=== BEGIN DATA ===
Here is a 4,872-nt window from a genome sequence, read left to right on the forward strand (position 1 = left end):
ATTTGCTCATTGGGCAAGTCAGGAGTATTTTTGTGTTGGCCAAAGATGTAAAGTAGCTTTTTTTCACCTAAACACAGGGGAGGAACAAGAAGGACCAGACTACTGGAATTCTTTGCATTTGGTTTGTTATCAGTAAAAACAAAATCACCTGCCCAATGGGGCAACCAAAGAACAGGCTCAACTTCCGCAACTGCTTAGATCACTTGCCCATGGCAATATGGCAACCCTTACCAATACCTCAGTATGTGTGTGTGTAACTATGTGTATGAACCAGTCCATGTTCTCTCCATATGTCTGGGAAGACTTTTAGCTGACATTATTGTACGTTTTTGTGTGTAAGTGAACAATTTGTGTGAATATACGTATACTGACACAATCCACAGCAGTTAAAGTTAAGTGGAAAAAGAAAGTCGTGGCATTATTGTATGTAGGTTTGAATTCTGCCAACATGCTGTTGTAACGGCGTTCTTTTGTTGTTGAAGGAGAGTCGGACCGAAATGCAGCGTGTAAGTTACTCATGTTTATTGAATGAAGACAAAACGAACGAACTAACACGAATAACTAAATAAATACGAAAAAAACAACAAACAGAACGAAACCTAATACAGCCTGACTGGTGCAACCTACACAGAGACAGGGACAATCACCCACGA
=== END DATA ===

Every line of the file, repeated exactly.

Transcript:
Here is a 4,872-nt window from a genome sequence, read left to right on the forward strand (position 1 = left end):
ATTTGCTCATTGGGCAAGTCAGGAGTATTTTTGTGTTGGCCAAAGATGTAAAGTAGCTTTTTTTCACCTAAACACAGGGGAGGAACAAGAAGGACCAGACTACTGGAATTCTTTGCATTTGGTTTGTTATCAGTAAAAACAAAATCACCTGCCCAATGGGGCAACCAAAGAACAGGCTCAACTTCCGCAACTGCTTAGATCACTTGCCCATGGCAATATGGCAACCCTTACCAATACCTCAGTATGTGTGTGTGTAACTATGTGTATGAACCAGTCCATGTTCTCTCCATATGTCTGGGAAGACTTTTAGCTGACATTATTGTACGTTTTTGTGTGTAAGTGAACAATTTGTGTGAATATACGTATACTGACACAATCCACAGCAGTTAAAGTTAAGTGGAAAAAGAAAGTCGTGGCATTATTGTATGTAGGTTTGAATTCTGCCAACATGCTGTTGTAACGGCGTTCTTTTGTTGTTGAAGGAGAGTCGGACCGAAATGCAGCGTGTAAGTTACTCATGTTTATTGAATGAAGACAAAACGAACGAACTAACACGAATAACTAAATAAATACGAAAAAAACAACAAACAGAACGAAACCTAATACAGCCTGACTGGTGCAACCTACACAGAGACAGGGACAATCACCCACGA